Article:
The fit is hand in glove and the critical success factors lie in the ability for two huge companies to move fast and execute. I think it will come down to how 1) how tightly the OS and hardware are integrated, 2) the consumer experience around the applications, 3) the billing integration for transactions/subscription for digital and real world products, and 4) how quickly this all rollouts from the C-Suite to the retail shelves.

    Given Nokia’s market penetration today, I think the opportunity is more outside of North America. Not many people have a Nokia phone in the US, but it is still the dominant player (despite recent market share losses) in most other parts of the world. This move plugs the hole in the dyke and will make them competitive again, and they also just prevented a huge writedown related to the acquisition of Navteq. Nokia’s existing carrier relationships around the world definitely should accelerate achieving success, as carrier involvement will be critical for billing and promoting greater connected consumer use cases for their mobile devices. If the two partners get this right, we’ll also see firsthand a transformation on how people use their phones for making nearly any kind of purchase in the emerging markets. It will be a proxy for cash.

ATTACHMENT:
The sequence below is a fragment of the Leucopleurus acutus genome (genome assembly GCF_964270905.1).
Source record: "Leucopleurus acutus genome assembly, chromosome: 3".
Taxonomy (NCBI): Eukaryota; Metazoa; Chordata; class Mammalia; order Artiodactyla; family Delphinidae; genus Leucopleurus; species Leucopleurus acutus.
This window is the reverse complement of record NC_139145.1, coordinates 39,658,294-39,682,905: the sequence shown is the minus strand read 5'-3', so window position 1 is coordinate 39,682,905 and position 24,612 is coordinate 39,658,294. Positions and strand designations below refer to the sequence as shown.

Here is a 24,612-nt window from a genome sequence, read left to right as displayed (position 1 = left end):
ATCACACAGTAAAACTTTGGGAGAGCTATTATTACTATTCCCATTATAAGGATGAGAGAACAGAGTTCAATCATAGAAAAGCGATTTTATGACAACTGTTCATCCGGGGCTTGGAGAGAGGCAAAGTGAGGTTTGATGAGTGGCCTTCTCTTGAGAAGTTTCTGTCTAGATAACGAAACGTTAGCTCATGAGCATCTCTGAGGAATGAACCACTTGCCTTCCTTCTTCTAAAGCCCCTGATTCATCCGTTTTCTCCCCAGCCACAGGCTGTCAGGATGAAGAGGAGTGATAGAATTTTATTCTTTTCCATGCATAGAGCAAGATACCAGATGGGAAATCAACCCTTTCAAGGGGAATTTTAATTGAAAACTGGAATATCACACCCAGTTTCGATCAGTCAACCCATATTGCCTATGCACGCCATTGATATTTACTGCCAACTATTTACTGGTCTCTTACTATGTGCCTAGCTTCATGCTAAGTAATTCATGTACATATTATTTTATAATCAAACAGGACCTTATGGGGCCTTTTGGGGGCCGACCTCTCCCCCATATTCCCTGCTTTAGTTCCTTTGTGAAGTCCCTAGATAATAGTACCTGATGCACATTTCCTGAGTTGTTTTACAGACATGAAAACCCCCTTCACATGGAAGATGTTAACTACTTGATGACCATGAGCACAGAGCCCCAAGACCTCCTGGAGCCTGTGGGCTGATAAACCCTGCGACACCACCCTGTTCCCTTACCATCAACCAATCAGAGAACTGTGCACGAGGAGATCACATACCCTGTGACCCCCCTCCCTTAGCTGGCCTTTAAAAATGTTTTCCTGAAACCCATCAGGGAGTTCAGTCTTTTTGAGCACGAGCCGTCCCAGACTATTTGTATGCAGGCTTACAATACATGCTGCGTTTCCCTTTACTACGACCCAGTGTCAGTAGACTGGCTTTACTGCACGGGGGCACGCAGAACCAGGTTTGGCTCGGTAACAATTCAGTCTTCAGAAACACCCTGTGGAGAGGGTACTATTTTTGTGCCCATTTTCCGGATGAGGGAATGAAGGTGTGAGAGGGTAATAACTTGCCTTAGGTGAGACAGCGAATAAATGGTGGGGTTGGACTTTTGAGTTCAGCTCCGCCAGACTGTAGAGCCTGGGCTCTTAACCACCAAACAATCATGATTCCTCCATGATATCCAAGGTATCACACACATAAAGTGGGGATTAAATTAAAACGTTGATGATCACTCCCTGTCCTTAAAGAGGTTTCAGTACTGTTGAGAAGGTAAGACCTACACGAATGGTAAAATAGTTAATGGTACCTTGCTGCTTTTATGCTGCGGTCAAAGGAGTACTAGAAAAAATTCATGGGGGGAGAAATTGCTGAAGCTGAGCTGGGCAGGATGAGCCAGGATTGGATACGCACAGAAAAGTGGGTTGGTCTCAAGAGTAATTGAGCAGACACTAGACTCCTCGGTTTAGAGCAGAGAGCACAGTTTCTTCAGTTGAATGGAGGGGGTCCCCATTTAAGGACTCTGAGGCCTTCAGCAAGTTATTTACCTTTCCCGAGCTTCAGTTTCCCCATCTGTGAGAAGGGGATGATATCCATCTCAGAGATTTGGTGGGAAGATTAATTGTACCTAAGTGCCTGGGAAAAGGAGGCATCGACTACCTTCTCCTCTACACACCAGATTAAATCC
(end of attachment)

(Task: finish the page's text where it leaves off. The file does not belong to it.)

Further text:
Another key area where Microsoft wins is piracy, especially in the emerging markets where they are historically hit the hardest. By purchasing a phone with software installed, Microsoft firmly secures licensing revenue in markets where piracy is rampant. More people have phones than computers in emerging markets, so this is the right track to win back lost revenue. I’d be really curious to know how much of license fee Microsoft gets for each unit sold. I also am curious to know how this impact Microsoft’s relationships with other OEMs like Samsung that are using Windows (if at all)?

    From our company’s perspective, I can say that developers are definitely enthused. While desktop Windows had its fragmentation issues over the last 25+ years, a new rollout of Windows 7 on mobile and subsequent versions can be designed in lock-step with hardware and also keep in mind that importance of compelling applications. If/once this partnership is executed, it will give developers another world stage to showcase their products and services, deliver value to consumers at scale, and generate substantial revenue in the process.